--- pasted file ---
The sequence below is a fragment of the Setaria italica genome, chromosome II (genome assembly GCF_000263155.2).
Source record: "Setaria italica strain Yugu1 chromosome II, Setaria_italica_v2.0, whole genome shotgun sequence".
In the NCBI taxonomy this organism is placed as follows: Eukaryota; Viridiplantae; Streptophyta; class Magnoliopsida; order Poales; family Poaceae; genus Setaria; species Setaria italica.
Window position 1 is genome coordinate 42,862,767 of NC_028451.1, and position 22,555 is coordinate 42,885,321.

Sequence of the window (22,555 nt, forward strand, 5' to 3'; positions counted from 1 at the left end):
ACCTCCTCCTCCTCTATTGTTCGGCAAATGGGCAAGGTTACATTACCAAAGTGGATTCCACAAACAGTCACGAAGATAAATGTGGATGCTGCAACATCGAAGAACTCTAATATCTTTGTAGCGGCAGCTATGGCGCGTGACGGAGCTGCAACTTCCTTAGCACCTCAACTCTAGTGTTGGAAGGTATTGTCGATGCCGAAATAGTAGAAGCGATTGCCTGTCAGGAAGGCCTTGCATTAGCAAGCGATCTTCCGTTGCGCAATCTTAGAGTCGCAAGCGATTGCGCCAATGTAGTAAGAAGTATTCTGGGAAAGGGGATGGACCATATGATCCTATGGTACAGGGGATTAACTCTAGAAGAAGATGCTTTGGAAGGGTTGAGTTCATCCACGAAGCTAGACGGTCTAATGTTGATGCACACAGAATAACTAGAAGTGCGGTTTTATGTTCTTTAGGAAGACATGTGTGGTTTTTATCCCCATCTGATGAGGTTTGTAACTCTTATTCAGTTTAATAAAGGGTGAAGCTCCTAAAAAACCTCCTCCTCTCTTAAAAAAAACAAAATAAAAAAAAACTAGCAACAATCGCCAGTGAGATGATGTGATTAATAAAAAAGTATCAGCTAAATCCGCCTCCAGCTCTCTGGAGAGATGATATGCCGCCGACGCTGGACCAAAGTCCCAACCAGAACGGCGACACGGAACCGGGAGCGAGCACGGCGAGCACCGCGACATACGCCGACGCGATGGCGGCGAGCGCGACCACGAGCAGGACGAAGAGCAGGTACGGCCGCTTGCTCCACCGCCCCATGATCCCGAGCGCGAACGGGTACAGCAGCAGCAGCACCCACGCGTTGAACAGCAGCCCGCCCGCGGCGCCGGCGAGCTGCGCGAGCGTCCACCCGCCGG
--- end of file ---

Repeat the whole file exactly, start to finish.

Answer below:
The sequence below is a fragment of the Setaria italica genome, chromosome II (genome assembly GCF_000263155.2).
Source record: "Setaria italica strain Yugu1 chromosome II, Setaria_italica_v2.0, whole genome shotgun sequence".
In the NCBI taxonomy this organism is placed as follows: Eukaryota; Viridiplantae; Streptophyta; class Magnoliopsida; order Poales; family Poaceae; genus Setaria; species Setaria italica.
Window position 1 is genome coordinate 42,862,767 of NC_028451.1, and position 22,555 is coordinate 42,885,321.

Sequence of the window (22,555 nt, forward strand, 5' to 3'; positions counted from 1 at the left end):
ACCTCCTCCTCCTCTATTGTTCGGCAAATGGGCAAGGTTACATTACCAAAGTGGATTCCACAAACAGTCACGAAGATAAATGTGGATGCTGCAACATCGAAGAACTCTAATATCTTTGTAGCGGCAGCTATGGCGCGTGACGGAGCTGCAACTTCCTTAGCACCTCAACTCTAGTGTTGGAAGGTATTGTCGATGCCGAAATAGTAGAAGCGATTGCCTGTCAGGAAGGCCTTGCATTAGCAAGCGATCTTCCGTTGCGCAATCTTAGAGTCGCAAGCGATTGCGCCAATGTAGTAAGAAGTATTCTGGGAAAGGGGATGGACCATATGATCCTATGGTACAGGGGATTAACTCTAGAAGAAGATGCTTTGGAAGGGTTGAGTTCATCCACGAAGCTAGACGGTCTAATGTTGATGCACACAGAATAACTAGAAGTGCGGTTTTATGTTCTTTAGGAAGACATGTGTGGTTTTTATCCCCATCTGATGAGGTTTGTAACTCTTATTCAGTTTAATAAAGGGTGAAGCTCCTAAAAAACCTCCTCCTCTCTTAAAAAAAACAAAATAAAAAAAAACTAGCAACAATCGCCAGTGAGATGATGTGATTAATAAAAAAGTATCAGCTAAATCCGCCTCCAGCTCTCTGGAGAGATGATATGCCGCCGACGCTGGACCAAAGTCCCAACCAGAACGGCGACACGGAACCGGGAGCGAGCACGGCGAGCACCGCGACATACGCCGACGCGATGGCGGCGAGCGCGACCACGAGCAGGACGAAGAGCAGGTACGGCCGCTTGCTCCACCGCCCCATGATCCCGAGCGCGAACGGGTACAGCAGCAGCAGCACCCACGCGTTGAACAGCAGCCCGCCCGCGGCGCCGGCGAGCTGCGCGAGCGTCCACCCGCCGG